Maybe it’s another sign of the pandemic effect on college football.
But I would have expected this latest development to the LSU season to have happened a few weeks ago.
The immediate days after the shocking season-opening loss to Mississippi State would not have been too soon, especially for a defending national champion.
But you can’t have a disappointing season and have to deal with grumbling amongst the fan base without eventually calling for — wait for it — the Players Only Meeting.
No coaches. No trainers. No moderators. Not even any analysts.
Just the tight-knit, fed-up players ready to macho-vent and scream and maybe toss some furniture around the joint like it was a presidential debate or something.
Coaches seem to enjoy the notion, relish the thought that maybe a few different voices will awaken a listless team from its slumber (and, anyway, they’ll likely get a full report from a snitch on the team).
It’s not a cure-all.
These meetings generally produce mixed results. Sometimes they work, sometimes not so much. But, if not foolproof, they are fairly harmless.
At any rate, the LSU Tigers, at 2-3 one of the biggest disappointments nationally of this strange, nutsy season, called and had themselves one Monday.
Apparently the thought of losing to Arkansas this Saturday was the final straw.
Or maybe it was this late in the season because a week ago the Tigers would have had trouble getting an on-site quorum, what with all the quarantines and social distancing from their COVID-19 outbreak.
Wouldn’t have been the same.
The shock value of a good old-fashioned ultimatum probably loses something, mostly its immediacy, when relegated to a group Zoom call.
And although wide receiver Terrace Marshall has easily been the Tigers’ best player amidst the struggles, he was somewhat of a shocker choice as the event’s keynote speaker.
It surprised head coach Ed Orgeron.
Maybe it surprised Marshall.
He’s normally one of those classic lead-by-example guys, keeping to himself and rarely uttering three words when two will suffice.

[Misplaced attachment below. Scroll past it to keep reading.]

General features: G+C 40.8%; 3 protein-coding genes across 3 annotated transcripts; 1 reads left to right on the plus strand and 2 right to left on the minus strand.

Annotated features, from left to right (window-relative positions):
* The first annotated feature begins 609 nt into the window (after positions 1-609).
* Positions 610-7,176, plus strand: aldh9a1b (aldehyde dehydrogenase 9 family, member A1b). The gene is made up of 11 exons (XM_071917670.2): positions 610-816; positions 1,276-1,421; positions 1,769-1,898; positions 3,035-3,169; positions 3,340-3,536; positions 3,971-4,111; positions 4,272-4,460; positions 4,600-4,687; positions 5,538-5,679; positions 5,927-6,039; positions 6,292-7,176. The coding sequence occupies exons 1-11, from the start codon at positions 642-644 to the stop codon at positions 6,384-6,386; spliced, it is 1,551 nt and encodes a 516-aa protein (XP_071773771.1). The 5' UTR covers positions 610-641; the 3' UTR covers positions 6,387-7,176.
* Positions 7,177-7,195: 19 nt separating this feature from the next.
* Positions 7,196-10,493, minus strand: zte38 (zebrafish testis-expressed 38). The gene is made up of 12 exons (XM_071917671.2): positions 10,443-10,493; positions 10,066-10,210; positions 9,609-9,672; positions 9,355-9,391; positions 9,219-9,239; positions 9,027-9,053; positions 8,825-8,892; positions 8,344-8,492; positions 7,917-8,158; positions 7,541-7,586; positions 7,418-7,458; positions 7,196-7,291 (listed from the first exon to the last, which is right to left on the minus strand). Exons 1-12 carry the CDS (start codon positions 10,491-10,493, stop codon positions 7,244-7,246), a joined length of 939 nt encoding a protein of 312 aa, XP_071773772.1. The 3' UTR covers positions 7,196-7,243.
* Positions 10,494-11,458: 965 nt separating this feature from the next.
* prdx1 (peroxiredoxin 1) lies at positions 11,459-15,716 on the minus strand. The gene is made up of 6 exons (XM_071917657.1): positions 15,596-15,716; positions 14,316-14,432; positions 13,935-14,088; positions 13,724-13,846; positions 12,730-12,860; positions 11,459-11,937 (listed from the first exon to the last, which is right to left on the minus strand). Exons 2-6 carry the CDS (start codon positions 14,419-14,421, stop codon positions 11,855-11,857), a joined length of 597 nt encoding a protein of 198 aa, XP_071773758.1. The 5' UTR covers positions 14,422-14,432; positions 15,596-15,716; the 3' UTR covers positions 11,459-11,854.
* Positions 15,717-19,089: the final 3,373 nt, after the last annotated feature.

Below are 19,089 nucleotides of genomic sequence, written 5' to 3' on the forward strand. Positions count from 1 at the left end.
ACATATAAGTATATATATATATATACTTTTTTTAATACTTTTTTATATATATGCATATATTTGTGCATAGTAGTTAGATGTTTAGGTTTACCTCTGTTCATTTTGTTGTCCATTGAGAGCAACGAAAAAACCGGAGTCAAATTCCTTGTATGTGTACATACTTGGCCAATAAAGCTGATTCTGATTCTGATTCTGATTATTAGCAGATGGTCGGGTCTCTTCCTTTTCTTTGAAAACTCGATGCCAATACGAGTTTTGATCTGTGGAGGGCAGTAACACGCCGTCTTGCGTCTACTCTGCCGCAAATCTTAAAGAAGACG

“I don’t say too much,” Marshall said Tuesday on a virtual video call with reporters, “but whenever I do say something the point maybe could get across.
“I just wanted to try to help motivate the young to the old guys. We still have a mission ahead of us. We have to keep playing.”
Marshall went back into silent mode when pressed for details about what this Marshall Plan might entail.
But there you have it.
We shall see if these were words to turn around an underachieving team or an act of desperation
It’s not quite rock bottom.
There is another, lower step down the ladder, one teams often stumble onto with a season slipping away.
You’ll know LSU is there when the party line turns to the dreaded “Playing for Pride” mantra.
It’s worn-out bluster of the worst and most grasping-for-straws sort and there is scant evidence that the cliché ever turned a lost season around.
But the pride really doesn’t matter much this year anyway.
This is the Pandemic Season, after all, and not only does everybody get a participation trophy, anybody — anybody, whether they win a game or not — can go to a bowl game.
The same prognosticators who are having trouble finding a reliable third victory on LSU’s remaining schedule will put the Tigers in a bowl.
The first (way too early) postseason projection I’ve seen has LSU playing in the Birmingham Bowl, which features very few palm trees on Jan. 1, but is conveniently located a stone’s throw from the SEC office.
This projection would match the Tigers against Tulsa, which should really get their dander up.
But Orgeron did wish to clear up one question mark.
The Tigers, he said, are not throwing in the towel to start playing younger players with an early eye on next year.
There’s plenty enough of them already on the field because they’re the best option after the NFL gutted last year’s champions.
“It works out both ways,” Orgeron said. “But I’m not going to take an older guy out just to play a younger guy just to give him reps. This is about winning the game, giving our guys the best chance to win.”
Rare for LSU, Marshall could be the lone underclassman to leave early for the draft after the season — and at least he’s not bolting in midseason of a frustrating year like many others throughout the country.
LSU should be spared that during this season’s travails.
“They don’t like the results on the field either,” Orgeron said. “But you know what? A lot of them got a lot of things to prove on the field to go into the NFL, and put it on tape.”
Whatever they’re playing for, it better start Saturday at Arkansas.
Otherwise the Tigers might be just playing for pride.
Scooter Hobbs covers LSU athletics. Email him at firstname.lastname@example.org